The Other D-Day Story

The Other D-Day Story June 6, 2015
Via Wikimedia Commons (public domain)
Via Wikimedia Commons (public domain)

Start with Ronald Reagan’s “Boys of Pointe du Hoc” speech, at Real Clear Politics today.

But then read Stephen A. Ambrose’s D-Day.  (Yes, I know, there’s the plagiarism issue, and maybe there are other, better D-Day books, but when I read this one it was a page-turner, so it wins high marks for the prose.)

We think of D-Day as a near-suicide mission, which succeeded only due to the extraordinary courage, and sheer number, of American soldiers.  And yes, the very idea of running towards machine-gun fire I find hard to comprehend (though, to be sure, Ambrose describes the sea-sickness that made the landing craft seem less of a refuge than you might think).  But what’s lost is this:  at Omaha Beach, due to winds and tide, the units landed in unplanned locations, and companies were split up and had to, in some fashion, re-form.  Intelligence was faulty and there were more German troops, and the troops were more highly trained, than expected, and the pre-landing bombardment failed to soften up the targets.

But Omaha Beach was the exception.  Utah, Gold, Juno, and Sword saw significantly fewer casualties as the battle went much more according to plan.  I’m writing this from memory or I’d give more details (and maybe next year I’ll plan ahead), but the key point I want to make is this:  D-Day is a testament to bravery and courage, yes, but also to all the men (and women, as applicable) who fought, and worked diligently to plan the operation, to train the men, to manufacture staggering amounts of materiel, and the spies and double-agents who convinced Rommel that the main attack was at Calais.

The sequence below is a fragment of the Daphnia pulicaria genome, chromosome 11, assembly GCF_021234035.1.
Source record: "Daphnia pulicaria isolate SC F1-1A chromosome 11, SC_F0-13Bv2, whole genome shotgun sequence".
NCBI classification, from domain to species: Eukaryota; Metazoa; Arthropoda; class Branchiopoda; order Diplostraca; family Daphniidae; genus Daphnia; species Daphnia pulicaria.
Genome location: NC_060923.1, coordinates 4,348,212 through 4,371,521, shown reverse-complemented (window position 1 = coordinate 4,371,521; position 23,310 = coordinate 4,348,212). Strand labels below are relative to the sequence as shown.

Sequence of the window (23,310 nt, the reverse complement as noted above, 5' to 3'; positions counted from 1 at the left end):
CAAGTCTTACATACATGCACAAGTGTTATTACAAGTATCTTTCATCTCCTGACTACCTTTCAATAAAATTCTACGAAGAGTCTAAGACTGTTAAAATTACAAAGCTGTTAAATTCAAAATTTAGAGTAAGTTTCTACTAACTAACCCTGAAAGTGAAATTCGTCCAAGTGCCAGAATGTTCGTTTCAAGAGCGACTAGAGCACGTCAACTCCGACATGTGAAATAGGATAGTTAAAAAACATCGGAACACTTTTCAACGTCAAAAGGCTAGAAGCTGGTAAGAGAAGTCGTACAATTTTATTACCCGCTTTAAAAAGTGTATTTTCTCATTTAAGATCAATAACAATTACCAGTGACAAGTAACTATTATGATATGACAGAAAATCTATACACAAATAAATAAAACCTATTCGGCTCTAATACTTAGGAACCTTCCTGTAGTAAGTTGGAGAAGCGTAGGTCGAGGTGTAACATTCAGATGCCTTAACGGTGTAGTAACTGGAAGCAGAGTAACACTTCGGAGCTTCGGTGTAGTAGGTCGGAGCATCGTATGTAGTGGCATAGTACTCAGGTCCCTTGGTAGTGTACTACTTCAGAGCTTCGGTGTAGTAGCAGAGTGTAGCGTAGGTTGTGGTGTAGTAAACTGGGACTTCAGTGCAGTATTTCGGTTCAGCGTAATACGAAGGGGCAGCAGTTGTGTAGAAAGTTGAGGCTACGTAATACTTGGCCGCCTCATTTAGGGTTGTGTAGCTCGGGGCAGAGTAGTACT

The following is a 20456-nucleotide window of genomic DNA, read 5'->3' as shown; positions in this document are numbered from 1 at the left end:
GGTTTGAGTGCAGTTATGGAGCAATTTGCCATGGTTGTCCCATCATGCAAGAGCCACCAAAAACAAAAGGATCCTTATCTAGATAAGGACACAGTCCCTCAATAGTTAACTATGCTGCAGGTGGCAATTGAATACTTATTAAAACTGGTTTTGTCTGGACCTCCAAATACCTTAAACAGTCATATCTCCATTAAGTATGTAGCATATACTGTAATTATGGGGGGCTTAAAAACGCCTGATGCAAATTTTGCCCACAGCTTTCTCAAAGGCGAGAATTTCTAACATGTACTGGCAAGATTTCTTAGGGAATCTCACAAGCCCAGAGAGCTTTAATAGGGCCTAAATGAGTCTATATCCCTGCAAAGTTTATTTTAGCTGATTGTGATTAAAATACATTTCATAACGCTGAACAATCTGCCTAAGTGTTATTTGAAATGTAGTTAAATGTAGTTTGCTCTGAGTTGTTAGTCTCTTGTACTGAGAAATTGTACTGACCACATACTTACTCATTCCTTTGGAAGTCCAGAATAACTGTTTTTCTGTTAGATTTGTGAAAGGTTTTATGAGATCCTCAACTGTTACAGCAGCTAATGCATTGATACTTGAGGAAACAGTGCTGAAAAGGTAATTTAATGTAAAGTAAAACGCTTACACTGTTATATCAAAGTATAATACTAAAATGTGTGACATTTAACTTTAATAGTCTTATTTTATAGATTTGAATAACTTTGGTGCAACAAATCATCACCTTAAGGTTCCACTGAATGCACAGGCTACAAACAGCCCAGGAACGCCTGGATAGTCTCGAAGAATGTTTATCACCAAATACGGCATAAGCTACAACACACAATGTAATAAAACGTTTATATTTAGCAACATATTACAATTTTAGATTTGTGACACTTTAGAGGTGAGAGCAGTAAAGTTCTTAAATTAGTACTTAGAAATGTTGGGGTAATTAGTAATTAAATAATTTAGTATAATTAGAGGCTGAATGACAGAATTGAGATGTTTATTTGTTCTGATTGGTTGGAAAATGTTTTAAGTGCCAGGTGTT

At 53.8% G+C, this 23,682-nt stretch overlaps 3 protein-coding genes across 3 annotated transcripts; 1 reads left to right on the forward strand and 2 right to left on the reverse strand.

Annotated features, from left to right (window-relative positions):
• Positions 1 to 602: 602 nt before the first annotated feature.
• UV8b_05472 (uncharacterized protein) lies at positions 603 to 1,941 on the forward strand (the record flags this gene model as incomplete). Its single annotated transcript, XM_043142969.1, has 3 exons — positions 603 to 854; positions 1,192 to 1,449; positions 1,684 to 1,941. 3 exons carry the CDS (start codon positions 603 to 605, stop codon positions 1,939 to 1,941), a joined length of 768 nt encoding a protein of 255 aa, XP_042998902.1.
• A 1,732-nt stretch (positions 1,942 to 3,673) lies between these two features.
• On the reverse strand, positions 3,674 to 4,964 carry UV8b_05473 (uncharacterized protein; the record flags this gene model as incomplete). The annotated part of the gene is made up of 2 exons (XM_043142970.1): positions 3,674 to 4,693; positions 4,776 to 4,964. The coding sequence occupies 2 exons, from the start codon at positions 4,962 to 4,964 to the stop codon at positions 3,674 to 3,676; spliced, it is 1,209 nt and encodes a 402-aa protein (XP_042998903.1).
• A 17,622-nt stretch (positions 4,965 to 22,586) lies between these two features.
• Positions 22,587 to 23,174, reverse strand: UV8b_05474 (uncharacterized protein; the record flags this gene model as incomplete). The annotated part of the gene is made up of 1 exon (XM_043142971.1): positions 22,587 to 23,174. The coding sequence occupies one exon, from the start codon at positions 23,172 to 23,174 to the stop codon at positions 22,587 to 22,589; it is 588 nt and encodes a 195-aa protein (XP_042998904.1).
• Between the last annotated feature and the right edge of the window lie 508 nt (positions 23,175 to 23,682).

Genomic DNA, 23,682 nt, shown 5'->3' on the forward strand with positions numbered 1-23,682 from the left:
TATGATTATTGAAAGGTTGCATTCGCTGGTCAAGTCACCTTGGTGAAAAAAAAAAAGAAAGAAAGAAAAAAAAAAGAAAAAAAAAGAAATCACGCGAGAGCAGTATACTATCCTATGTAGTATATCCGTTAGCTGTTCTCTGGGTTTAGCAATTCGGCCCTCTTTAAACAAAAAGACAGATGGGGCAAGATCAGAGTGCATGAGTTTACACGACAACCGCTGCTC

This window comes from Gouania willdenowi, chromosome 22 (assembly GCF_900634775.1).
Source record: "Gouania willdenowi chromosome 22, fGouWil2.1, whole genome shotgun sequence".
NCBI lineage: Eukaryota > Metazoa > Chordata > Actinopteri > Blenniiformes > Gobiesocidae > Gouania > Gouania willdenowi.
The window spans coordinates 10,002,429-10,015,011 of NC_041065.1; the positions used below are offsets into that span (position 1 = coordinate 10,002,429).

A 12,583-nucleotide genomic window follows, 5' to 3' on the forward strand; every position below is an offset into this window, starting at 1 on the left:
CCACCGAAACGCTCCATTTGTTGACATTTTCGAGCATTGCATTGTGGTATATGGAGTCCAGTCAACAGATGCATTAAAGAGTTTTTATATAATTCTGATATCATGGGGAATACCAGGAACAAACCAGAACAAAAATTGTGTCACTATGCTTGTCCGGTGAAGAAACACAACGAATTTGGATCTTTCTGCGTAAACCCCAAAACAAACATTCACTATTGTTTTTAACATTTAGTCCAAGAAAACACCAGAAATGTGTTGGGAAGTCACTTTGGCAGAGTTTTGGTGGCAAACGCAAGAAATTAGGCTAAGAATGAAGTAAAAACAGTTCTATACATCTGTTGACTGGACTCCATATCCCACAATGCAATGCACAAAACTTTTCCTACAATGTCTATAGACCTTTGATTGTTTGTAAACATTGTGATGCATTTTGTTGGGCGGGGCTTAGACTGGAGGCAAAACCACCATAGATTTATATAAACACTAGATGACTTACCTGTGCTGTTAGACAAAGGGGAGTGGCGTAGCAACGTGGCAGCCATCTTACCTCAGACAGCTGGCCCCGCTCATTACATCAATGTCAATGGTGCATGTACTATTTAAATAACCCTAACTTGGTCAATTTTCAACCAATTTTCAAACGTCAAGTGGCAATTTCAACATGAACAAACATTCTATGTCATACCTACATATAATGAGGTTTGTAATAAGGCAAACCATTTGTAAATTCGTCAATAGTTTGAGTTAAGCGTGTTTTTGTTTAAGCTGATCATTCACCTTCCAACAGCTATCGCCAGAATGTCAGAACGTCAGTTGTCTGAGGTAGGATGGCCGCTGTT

The image, by the way, is from Wikimedia Commons, and in the public domain.  The caption there is this:

Normandy Invasion, June 1944. Landing ships putting cargo ashore on one of the invasion beaches, at low tide during the first days of the operation, June 1944. Among identifiable ships present are USS LST‑532 (in the center of the view); USS LST‑262 (third LST from right); USS LST‑310 (second LST from right); USS LST‑533 (partially visible at far right); and USS LST‑524. Note the barrage balloons overhead and Army “half-track” convoy forming up on the beach.

Ambrose features this image in his book, so I was glad to find it online because I simply find it amazing to see the ships as far as the eye can see.  He captions it more simply:

the end of the day at Omaha Beach.  American men and equipment coming ashore in staggering numbers.  One pilot thought, as he looked down at the scene, that Hitler must have been mad to think he could beat the United States.

And if you want to see an LST in person, head up to Muskegon, Michigan.

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